I stand over her bed, my hands wrapped around her tiny wrists, my face parallel with her face, my words talking at her while her mouth clamps tight. And I wonder what hurts more, that she wanted to take a swing at me, or that she refuses to look at me.
For a second, I want to take it all away. The privileges, the sweets, the field trip to the camp where my husband grew up. Harsh words of judgment are on my tongue. The consequences are deserved; no one could blame me. If she were me, she’d do the same.
Just to make sure, I ask her, “What would you do if you were me? How would you handle it?”
“Handle what?” She doesn’t break gaze with the wall.
“This. How would you handle this right now?”
“I’d send me to bed without dessert and I wouldn’t let me go to camp tomorrow.”
She can read my mind without seeing its words. “Why?” I ask.
“Because I don’t deserve it.”
I’m about to agree with her. But my words are ensnared by a long list of things I don’t deserve.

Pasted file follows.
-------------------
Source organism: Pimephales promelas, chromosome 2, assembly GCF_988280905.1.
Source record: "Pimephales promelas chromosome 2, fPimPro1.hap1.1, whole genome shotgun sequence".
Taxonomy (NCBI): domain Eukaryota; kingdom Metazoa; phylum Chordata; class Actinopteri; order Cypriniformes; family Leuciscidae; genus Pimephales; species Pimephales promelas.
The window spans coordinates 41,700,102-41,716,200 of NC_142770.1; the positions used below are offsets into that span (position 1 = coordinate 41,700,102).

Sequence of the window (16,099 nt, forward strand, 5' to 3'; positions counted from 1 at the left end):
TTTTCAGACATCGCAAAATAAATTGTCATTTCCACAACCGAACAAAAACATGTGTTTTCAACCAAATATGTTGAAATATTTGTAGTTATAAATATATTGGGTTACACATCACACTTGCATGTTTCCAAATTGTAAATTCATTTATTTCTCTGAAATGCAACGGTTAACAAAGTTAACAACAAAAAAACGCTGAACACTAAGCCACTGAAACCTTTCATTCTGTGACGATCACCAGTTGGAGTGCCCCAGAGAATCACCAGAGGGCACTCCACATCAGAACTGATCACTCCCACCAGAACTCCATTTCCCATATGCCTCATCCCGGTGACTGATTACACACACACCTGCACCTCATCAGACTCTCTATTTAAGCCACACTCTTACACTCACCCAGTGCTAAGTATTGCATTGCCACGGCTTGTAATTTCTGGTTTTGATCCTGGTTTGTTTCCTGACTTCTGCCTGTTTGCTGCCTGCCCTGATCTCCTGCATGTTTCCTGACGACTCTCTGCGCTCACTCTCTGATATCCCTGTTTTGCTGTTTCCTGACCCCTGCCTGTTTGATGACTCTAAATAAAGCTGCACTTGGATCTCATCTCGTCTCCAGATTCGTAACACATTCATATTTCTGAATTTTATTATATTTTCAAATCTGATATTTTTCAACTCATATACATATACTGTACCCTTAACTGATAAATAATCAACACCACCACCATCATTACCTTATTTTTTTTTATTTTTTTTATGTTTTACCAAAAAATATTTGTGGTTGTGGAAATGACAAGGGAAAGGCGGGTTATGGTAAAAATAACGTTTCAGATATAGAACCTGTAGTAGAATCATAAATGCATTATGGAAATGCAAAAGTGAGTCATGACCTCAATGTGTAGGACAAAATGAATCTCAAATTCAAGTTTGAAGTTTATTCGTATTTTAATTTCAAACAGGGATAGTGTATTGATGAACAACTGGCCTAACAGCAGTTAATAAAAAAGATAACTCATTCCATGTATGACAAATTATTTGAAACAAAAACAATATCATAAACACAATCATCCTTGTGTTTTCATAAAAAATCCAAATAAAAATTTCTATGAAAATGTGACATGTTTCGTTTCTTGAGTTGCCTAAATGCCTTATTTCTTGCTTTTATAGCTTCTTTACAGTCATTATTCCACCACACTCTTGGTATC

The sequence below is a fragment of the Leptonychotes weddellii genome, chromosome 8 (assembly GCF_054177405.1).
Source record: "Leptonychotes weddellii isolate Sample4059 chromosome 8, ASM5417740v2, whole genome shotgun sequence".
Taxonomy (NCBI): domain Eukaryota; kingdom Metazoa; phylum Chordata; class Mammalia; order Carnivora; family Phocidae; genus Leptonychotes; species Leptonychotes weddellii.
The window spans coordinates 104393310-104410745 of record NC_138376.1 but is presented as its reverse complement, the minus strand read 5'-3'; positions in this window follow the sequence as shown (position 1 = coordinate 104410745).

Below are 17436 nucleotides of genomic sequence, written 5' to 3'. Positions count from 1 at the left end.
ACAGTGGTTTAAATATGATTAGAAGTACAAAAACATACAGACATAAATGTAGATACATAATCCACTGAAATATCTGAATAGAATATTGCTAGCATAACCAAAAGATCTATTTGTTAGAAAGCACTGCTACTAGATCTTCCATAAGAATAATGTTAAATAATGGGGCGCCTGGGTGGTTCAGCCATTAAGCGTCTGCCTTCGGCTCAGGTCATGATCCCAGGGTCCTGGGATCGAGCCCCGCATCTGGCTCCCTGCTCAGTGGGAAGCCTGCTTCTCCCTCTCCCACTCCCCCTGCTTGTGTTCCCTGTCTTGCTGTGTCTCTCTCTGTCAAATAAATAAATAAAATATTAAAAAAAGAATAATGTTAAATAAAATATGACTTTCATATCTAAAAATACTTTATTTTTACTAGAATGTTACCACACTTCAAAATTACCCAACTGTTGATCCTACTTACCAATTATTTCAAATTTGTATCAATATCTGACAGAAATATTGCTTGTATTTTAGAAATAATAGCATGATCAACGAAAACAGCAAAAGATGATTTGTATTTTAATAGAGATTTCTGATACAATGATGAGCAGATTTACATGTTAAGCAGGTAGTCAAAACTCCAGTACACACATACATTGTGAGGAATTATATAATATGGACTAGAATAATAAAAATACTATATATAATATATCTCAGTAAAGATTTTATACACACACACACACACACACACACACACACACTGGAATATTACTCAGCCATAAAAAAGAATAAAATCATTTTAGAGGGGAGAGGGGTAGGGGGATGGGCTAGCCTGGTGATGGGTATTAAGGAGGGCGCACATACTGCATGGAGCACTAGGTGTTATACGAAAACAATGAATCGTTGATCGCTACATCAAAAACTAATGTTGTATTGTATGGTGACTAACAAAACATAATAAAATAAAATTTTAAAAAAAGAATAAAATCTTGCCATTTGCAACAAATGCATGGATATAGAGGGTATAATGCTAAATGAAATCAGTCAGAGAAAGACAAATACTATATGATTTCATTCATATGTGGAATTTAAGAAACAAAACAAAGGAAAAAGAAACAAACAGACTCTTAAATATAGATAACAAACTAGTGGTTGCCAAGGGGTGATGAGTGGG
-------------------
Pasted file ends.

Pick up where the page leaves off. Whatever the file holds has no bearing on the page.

And I, towering above her, feel my spirit drop to the floor. I don’t deserve her.
“You might be right. There are lots of things I have but don’t deserve.” In that moment, I need her to understand the gift of grace—the receiving because you are loved and not because you perform. As I unwrap the gift, I am wrapped up myself—undone by the measure I require.
I realize I’m still talking and need to summarize, “So you’re going tomorrow. But first you’re getting a solid night’s sleep.” I let go of her wrists and look into eyes that now stare into mine. I don’t know her to the depths that I know my other children. She isn’t made in my image, so I can’t see parts of myself in her physically. But her ferocity—that’s me. Her will to fight—that’s me. Her desire to find belonging—I recognize myself. Her need to know she’s loved—I’ve been to the dark places that leads.
I walk out of the room and close the door behind me and stand still. I didn’t say goodnight. I didn’t say I love you. So I crack the door back open to fix one of my many mistakes and see a crack in her demeanor. My stone-wall girl looks like she could cry. And I ask her why.
And she tells me that she wants to be a person who deserves things. And she tells me she’s sorry.
And her desire becomes my prayer for us both as I wrap her in my arms and tell her I’m so proud to be her mom.